— Field Notes




Painting by  Jan Mandyn – The Temptation of Saint Anthony -  1530

“Possibly, Flaubert was responding to an experience of the fantastic which was singularly modern and relatively unknown before his time, to the discovery of a new imaginative space in the 19th century. This domain of phantasms is no longer the night, the sleep of reason, or the uncertain void that stands before desire, but, on the contrary, wakefulness, untiring attention, zealous erudition, and constant vigilance. Henceforth, the visionary experience arises from the black and white surface of printed signs, from the closed and dusty volume that opens with a flight of forgotten words; fantasies are carefully deployed in the hushed library, with its columns of books, with its titles aligned on shelves to form a tight enclosure, but within confines that also liberate impossible worlds. The imaginary now resides between the book and the lamp.”

Michel Foucault, Fantasia of the Library (on Flaubert’s Temptation of Saint Anthony)


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I have been doing a lot of thinking  about Where We Live Now. The places between city and country, inner cities, suburban landscapes there are many versions of “here”, the classic city of our imagination is really that an imaginary place. No one can close their eyes and visualize their city or town with out seeing the “downtown”, the classic city center around which most cities radiate, but these city centers are just a very small part of the city we live in.

There are numerous ideologies and interest groups vying for  control of the future of where we live now, the developers, the speculators, businesses such as Wal-Mart, Costco, Home Depot, ecologists, neighborhood activist, governments. Each of these see where we live now differently, if where we live now is to succeed and to be a viable community we need to synthesize the disparate visions and work together. Community implies cooperation and harmony, finding ways to bring the different visions together is a great challenge, our politicians don’t seem up to the task.  We need new modes, new eyes, and a new appreciation of where we live now. The beauty and aesthetics of the in between places, the awareness of what is close, our neighbors, businesses, families, wild life, all these need consideration.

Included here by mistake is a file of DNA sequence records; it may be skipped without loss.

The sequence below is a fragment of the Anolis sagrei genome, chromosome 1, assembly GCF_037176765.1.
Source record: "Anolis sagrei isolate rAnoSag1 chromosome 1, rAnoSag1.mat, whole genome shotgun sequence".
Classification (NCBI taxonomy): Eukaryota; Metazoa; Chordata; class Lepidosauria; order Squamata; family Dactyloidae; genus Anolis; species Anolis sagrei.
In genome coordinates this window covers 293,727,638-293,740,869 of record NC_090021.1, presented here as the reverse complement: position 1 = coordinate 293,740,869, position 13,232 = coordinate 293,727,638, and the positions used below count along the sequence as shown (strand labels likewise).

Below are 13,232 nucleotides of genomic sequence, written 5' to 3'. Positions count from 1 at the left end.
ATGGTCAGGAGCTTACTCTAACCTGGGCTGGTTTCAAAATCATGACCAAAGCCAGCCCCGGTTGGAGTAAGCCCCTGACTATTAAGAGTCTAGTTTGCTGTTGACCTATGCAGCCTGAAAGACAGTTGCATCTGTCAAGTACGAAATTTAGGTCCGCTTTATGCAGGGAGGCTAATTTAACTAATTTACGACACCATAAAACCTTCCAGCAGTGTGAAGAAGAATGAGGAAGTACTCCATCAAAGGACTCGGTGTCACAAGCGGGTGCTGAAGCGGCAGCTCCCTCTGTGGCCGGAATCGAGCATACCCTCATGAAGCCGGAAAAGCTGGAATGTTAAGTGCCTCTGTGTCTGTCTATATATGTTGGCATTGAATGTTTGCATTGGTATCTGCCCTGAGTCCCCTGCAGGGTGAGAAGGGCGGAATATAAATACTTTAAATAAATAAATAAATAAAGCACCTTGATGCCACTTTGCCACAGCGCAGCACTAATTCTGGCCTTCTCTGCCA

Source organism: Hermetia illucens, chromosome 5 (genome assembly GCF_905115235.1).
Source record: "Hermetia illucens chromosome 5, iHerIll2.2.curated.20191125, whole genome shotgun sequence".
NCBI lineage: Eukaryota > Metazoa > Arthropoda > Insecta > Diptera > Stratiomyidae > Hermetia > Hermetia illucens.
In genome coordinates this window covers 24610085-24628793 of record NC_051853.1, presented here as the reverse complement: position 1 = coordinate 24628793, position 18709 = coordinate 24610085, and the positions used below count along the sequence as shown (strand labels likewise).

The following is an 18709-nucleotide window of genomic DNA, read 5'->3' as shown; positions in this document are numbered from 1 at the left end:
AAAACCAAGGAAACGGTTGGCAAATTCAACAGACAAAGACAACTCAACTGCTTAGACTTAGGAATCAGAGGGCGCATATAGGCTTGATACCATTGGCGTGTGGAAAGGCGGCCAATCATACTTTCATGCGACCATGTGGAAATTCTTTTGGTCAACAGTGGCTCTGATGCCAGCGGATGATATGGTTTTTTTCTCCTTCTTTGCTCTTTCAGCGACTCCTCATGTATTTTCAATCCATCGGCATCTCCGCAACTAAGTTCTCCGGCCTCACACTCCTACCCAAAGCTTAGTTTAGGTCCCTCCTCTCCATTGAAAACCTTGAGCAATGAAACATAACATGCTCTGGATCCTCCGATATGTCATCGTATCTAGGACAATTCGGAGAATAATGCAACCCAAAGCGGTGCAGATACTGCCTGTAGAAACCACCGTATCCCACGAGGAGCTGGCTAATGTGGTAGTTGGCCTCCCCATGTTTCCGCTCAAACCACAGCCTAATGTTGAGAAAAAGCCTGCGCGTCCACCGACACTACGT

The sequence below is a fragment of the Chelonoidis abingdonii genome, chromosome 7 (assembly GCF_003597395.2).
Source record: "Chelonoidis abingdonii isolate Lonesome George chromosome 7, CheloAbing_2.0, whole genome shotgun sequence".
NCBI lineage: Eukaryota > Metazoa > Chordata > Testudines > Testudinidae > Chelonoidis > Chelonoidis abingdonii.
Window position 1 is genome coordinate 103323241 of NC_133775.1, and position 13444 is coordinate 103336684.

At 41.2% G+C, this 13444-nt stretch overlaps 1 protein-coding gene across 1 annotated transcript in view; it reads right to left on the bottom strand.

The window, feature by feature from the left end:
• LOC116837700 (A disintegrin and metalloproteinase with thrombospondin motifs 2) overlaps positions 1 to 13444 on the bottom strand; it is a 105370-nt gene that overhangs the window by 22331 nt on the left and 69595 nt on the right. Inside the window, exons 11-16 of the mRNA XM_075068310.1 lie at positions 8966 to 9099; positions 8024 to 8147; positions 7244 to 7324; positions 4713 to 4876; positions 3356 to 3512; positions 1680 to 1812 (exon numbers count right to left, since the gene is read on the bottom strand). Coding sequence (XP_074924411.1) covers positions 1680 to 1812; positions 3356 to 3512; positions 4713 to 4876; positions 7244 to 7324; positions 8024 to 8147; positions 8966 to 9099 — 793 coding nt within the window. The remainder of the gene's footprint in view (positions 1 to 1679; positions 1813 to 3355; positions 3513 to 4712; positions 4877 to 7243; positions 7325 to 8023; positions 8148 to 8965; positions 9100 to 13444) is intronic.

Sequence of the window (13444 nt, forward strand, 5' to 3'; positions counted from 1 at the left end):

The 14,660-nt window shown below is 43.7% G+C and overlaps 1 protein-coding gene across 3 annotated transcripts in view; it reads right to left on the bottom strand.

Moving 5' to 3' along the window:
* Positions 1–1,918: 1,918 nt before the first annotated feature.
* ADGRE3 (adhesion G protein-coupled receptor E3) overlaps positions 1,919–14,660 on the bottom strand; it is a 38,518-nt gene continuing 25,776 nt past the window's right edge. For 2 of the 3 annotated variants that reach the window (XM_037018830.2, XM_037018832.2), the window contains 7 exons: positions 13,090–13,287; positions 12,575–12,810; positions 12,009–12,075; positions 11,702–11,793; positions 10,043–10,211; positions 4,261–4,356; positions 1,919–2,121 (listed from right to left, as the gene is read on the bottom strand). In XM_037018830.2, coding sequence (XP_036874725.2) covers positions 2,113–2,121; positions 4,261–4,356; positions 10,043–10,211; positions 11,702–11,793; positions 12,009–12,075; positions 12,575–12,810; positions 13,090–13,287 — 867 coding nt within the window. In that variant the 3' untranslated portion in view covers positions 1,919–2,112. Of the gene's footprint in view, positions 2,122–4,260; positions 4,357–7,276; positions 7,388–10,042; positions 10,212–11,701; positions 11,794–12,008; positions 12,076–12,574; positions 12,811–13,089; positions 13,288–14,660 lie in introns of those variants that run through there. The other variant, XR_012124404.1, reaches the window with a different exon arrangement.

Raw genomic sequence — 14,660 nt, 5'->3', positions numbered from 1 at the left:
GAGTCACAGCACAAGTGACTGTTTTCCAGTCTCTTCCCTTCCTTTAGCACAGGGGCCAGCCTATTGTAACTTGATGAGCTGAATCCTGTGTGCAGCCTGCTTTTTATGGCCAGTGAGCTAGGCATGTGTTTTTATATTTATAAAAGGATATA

Planning is necessary,  local government is good at designing building codes, street safety and some transportation planning but where we live now transcends boundaries, the in-between places are seldom planned well and no group or government is taking responsibility for the WHOLE.


 Where We Live Now: an annotated reader edited by Matthew Stadler


(image via: animatedGIF)

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Deepak Chopra offers his thoughts on the global economic crisis. This is  video on Seesmic.com . A video based social media site. Chopra discusses the different types of wealth and there sources. He has optimistic point of view that sees opportunity in the current situation. We will see great opportunity and the possibility of great creativity.


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Objects for a sustainable world, Bruce Sterling explains his idea of the Spime. See book for complete explanation, Shaping Things.


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Published 3/13/2003 two months before President Bush's invasion.

"We should therefore be very attentive not to fight false battles: the debates on how bad Saddam is, even on how much the war will cost, etc., are false debates. The focus should be on what effectively goes on in our societies, on what kind of society is emerging HERE as the result of the "war on terror." Instead of talking about hidden conspirative agendas, one should shift the focus onto what is going on, onto what kind of changes are taking place here and now. The ultimate result of the war will be a change in OUR political order." © Copyright

Re-reading this cautionary opinion piece by S. Zizek, written shortly before the invasion of Iraq is sobering. Slavoj Zizek is an intellectual trickster  who can quickly change colors and direction. This piece twists and turns you are not sure exactly what ideas he is promoting till the end;  highly recommended reading.

“The ultimate result of the war will be a change in OUR political order.” What changes we have seen! There is no opposition to the changes either, only a scramble by the powerful to see who can reap the most benefit, either financial or political. The new Security State is running at full steam, it will absorb Clinton or McCain, either will do.

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Studio 360 (an excellent  radio program) replayed an interview with Susan Sontag, recorded on the eve of the Second US – Iraq War. Sontag talks about the power of images and if they desensitize us.

She has unique perspective  having written an influential essay On Photography,  in which she argued in 1977 that we were being desensitize by images in mass media. In this interview she critiques  her original argument, using the art of Goya and her experience in Sarajevo during the Balkans war.

This is a controversial subject and Sontag makes strong points,  I recommend listening, it has a 16 minute running time.

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